Poland on Wednesday said it will not fulfill its deal with the EU to intake 7,000 refugees from Syria, citing the suicide bombings in Brussels on Tuesday.
Polish Prime Minister Beato Szydlo said Warsaw would close its borders to refugees, including the share of refugees it agreed to accept under the European Union plan.
Poland is the only EU member state to take such a step after the attacks.
"After what happened in Brussels yesterday, it's not possible right now to say that we're OK with accepting any number of migrants at all," Szydlo told a Polish television channel.
Her government had previously been willing to welcome 7,000 refugees, a small number next to the 2.7 million hosted by Turkey over the last five years.
Europe is facing a large influx of refugees, the largest since World War II. Some 1.1 million refugees flooded into the EU last year alone.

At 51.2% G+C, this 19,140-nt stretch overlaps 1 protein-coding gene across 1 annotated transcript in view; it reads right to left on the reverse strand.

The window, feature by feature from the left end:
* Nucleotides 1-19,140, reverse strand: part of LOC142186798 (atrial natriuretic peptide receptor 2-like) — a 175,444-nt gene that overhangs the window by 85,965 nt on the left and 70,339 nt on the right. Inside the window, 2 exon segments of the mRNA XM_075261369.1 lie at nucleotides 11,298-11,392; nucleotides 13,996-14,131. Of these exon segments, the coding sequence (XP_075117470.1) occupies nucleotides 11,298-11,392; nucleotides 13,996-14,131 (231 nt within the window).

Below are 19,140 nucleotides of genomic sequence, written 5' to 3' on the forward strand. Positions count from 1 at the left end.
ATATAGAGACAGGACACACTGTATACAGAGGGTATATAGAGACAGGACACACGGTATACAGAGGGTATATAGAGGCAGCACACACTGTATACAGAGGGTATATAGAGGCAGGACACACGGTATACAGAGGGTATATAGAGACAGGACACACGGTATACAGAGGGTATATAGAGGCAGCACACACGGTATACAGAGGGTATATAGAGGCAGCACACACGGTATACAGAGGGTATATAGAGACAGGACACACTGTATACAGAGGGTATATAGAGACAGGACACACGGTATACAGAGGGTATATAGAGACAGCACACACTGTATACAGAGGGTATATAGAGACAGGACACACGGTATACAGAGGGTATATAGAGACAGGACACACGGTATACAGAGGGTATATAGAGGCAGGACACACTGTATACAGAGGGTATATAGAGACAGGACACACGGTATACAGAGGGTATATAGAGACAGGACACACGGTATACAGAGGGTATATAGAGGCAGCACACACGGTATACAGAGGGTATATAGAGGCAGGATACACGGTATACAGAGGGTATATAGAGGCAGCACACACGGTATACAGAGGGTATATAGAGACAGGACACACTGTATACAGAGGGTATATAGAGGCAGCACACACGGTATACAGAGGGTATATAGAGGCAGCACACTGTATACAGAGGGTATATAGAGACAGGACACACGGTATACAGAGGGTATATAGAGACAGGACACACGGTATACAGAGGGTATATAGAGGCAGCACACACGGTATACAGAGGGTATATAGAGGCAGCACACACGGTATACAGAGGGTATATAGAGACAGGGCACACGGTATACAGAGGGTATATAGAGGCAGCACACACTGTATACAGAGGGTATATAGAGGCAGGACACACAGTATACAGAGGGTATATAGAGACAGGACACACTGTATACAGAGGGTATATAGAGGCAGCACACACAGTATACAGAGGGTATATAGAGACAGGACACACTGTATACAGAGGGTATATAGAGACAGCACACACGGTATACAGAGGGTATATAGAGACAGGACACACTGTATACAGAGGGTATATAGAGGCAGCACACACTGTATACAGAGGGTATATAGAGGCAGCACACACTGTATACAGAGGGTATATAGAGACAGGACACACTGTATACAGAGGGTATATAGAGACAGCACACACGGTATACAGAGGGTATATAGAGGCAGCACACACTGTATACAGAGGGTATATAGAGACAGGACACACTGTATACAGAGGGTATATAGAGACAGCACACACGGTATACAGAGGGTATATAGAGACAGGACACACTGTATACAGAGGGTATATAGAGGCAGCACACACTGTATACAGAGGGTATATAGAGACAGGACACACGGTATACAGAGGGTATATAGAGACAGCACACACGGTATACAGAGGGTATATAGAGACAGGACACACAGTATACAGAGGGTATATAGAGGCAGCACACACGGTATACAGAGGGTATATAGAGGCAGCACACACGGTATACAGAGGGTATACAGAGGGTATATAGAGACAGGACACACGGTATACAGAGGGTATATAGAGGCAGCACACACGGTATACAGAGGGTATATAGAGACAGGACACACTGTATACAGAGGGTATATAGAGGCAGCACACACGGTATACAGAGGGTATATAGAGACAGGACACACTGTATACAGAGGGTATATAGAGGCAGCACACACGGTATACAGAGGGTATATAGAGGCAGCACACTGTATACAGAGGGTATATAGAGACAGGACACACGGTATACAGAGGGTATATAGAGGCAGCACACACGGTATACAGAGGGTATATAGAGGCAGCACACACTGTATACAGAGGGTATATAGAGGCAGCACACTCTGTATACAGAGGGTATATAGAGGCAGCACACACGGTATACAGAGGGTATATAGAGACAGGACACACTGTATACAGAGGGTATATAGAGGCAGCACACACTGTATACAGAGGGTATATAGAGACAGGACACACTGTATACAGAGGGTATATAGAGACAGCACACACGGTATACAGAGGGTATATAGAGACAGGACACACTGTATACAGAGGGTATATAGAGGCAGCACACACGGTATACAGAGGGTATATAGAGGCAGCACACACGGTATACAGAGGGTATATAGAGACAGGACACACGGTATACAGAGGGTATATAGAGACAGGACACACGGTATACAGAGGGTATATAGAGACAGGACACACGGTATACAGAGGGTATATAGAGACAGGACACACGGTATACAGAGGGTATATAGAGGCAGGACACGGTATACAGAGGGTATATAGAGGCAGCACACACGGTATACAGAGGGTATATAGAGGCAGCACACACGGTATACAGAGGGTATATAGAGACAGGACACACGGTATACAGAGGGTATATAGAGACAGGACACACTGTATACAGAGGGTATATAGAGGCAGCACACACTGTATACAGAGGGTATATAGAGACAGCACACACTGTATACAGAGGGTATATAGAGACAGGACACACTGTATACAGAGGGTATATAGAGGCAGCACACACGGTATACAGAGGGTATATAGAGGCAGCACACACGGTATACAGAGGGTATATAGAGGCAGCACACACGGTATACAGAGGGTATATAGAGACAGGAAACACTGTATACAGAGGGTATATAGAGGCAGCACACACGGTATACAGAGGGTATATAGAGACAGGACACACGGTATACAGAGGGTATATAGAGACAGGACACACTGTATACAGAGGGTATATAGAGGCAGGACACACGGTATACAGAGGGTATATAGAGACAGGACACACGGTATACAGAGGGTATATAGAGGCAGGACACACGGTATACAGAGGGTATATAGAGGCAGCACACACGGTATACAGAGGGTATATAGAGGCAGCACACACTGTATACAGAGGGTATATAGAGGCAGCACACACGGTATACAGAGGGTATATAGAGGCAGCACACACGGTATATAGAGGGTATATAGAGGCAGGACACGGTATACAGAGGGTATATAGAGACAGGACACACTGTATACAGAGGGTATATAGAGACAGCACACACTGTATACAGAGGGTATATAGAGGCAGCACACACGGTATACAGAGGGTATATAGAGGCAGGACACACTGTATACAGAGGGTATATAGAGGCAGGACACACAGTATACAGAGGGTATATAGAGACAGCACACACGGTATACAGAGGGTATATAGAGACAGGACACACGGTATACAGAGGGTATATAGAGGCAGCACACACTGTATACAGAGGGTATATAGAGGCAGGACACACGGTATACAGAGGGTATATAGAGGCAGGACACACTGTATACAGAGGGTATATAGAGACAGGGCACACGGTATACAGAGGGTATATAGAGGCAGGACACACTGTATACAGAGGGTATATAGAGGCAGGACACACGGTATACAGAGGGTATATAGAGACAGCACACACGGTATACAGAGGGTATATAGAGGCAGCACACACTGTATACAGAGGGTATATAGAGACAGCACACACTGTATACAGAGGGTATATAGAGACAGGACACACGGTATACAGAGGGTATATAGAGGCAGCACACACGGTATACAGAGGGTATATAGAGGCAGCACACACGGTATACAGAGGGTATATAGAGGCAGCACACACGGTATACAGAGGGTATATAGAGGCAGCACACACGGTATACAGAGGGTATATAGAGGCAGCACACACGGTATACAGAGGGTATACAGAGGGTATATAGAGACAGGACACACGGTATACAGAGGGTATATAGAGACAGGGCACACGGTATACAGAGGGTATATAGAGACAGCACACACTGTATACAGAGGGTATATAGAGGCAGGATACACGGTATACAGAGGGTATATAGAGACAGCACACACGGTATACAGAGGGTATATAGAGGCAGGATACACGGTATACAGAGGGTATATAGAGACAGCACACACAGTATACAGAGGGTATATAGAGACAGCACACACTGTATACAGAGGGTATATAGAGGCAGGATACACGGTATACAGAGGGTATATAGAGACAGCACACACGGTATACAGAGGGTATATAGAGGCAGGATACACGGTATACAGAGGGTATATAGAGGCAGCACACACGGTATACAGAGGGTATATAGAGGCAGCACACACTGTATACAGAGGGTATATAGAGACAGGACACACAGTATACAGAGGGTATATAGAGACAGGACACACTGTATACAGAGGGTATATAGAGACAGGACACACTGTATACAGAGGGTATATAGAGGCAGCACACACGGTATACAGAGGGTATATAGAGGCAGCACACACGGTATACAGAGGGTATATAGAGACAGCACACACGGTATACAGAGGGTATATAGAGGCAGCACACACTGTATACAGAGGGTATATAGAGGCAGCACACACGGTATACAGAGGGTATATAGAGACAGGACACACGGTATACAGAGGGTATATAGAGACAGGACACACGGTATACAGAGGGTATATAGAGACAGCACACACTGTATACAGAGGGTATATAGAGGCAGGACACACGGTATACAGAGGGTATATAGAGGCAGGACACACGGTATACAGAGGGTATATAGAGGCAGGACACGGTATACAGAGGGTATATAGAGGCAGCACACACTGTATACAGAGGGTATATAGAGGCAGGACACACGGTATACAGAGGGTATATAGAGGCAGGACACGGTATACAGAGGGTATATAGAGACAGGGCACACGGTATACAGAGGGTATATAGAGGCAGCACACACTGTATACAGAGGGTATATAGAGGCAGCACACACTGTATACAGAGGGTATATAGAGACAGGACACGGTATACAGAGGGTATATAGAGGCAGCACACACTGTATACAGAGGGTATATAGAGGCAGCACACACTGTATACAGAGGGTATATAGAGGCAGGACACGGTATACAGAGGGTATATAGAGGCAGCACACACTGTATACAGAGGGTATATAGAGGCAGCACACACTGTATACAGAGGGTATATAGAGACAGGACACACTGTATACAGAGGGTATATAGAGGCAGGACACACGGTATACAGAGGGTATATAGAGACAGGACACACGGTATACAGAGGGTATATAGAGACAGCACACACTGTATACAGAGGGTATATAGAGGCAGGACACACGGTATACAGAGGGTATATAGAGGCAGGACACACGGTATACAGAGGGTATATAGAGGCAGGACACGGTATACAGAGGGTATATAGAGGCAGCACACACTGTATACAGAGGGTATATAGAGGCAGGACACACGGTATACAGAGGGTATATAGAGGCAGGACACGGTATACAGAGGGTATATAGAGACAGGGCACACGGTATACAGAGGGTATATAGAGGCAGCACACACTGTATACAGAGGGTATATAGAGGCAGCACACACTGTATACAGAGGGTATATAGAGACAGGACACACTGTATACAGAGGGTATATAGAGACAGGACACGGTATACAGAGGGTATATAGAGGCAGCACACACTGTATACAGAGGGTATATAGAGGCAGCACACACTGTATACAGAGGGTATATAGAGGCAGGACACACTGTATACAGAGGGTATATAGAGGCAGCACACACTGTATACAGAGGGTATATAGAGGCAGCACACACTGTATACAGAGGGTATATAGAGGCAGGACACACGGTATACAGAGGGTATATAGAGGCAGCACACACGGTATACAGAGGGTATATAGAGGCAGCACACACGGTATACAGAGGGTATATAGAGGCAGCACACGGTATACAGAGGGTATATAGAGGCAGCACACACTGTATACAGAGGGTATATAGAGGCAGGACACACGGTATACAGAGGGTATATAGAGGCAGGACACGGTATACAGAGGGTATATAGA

"We're forced above all to ensure the security of our fellow citizens," Szydlo said.
EU leaders agreed on a humanitarian deal last September to distribute 120,000 refugees among member states, while the first group of refugees to be sent to Poland were due to arrive late March or early April.
"Our stance is very cautious, which gives rise to major criticism from other countries in what we call the old EU, who hastily agreed to this influx of migrants into Europe," she said.
Szydlo said that “carelessness is the source of the problems we now face.”